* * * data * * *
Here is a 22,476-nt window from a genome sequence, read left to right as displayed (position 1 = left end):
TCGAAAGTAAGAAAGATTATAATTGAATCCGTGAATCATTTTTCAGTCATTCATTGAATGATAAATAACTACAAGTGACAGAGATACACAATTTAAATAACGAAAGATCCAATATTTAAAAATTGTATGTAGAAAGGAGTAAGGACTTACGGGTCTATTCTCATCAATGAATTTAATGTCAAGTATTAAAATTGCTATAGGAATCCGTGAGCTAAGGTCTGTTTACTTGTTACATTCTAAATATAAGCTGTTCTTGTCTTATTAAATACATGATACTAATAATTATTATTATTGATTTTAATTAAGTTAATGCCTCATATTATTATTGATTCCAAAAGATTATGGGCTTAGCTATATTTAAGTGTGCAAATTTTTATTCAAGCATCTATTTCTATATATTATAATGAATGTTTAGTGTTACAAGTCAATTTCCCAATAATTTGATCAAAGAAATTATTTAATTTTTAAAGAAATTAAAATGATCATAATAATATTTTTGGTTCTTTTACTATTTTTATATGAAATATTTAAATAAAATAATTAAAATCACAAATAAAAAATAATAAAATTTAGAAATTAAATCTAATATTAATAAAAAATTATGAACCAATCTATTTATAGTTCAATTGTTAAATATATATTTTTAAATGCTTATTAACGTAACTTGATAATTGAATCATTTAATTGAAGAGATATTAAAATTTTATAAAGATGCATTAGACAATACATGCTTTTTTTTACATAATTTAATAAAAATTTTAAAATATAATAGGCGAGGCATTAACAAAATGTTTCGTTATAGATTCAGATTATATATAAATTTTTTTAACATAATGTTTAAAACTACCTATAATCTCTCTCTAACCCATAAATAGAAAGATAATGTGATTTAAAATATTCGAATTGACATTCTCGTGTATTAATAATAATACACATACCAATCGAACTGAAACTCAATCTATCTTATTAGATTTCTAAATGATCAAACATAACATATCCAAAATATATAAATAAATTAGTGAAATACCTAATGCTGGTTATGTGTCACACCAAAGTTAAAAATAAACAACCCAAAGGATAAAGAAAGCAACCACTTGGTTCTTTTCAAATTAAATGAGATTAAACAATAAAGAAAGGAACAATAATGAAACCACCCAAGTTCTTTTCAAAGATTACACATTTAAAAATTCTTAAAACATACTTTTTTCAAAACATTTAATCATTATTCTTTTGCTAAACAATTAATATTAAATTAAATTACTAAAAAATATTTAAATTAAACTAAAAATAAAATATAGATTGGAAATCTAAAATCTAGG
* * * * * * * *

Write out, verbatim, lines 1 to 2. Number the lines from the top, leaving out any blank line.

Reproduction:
Here is a 22,476-nt window from a genome sequence, read left to right as displayed (position 1 = left end):
TCGAAAGTAAGAAAGATTATAATTGAATCCGTGAATCATTTTTCAGTCATTCATTGAATGATAAATAACTACAAGTGACAGAGATACACAATTTAAATAACGAAAGATCCAATATTTAAAAATTGTATGTAGAAAGGAGTAAGGACTTACGGGTCTATTCTCATCAATGAATTTAATGTCAAGTATTAAAATTGCTATAGGAATCCGTGAGCTAAGGTCTGTTTACTTGTTACATTCTAAATATAAGCTGTTCTTGTCTTATTAAATACATGATACTAATAATTATTATTATTGATTTTAATTAAGTTAATGCCTCATATTATTATTGATTCCAAAAGATTATGGGCTTAGCTATATTTAAGTGTGCAAATTTTTATTCAAGCATCTATTTCTATATATTATAATGAATGTTTAGTGTTACAAGTCAATTTCCCAATAATTTGATCAAAGAAATTATTTAATTTTTAAAGAAATTAAAATGATCATAATAATATTTTTGGTTCTTTTACTATTTTTATATGAAATATTTAAATAAAATAATTAAAATCACAAATAAAAAATAATAAAATTTAGAAATTAAATCTAATATTAATAAAAAATTATGAACCAATCTATTTATAGTTCAATTGTTAAATATATATTTTTAAATGCTTATTAACGTAACTTGATAATTGAATCATTTAATTGAAGAGATATTAAAATTTTATAAAGATGCATTAGACAATACATGCTTTTTTTTACATAATTTAATAAAAATTTTAAAATATAATAGGCGAGGCATTAACAAAATGTTTCGTTATAGATTCAGATTATATATAAATTTTTTTAACATAATGTTTAAAACTACCTATAATCTCTCTCTAACCCATAAATAGAAAGATAATGTGATTTAAAATATTCGAATTGACATTCTCGTGTATTAATAATAATACACATACCAATCGAACTGAAACTCAATCTATCTTATTAGATTTCTAAATGATCAAACATAACATATCCAAAATATATAAATAAATTAGTGAAATACCTAATGCTGGTTATGTGTCACACCAAAGTTAAAAATAAACAACCCAAAGGATAAAGAAAGCAACCACTTGGTTCTTTTCAAATTAAATGAGATTAAACAATAAAGAAAGGAACAATAATGAAACCACCCAAGTTCTTTTCAAAGATTACACATTTAAAAATTCTTAAAACATACTTTTTTCAAAACATTTAATCATTATTCTTTTGCTAAACAATTAATATTAAATTAAATTACTAAAAAATATTTAAATTAAACTAAAAATAAAATATAGATTGGAAATCTAAAATCTAGG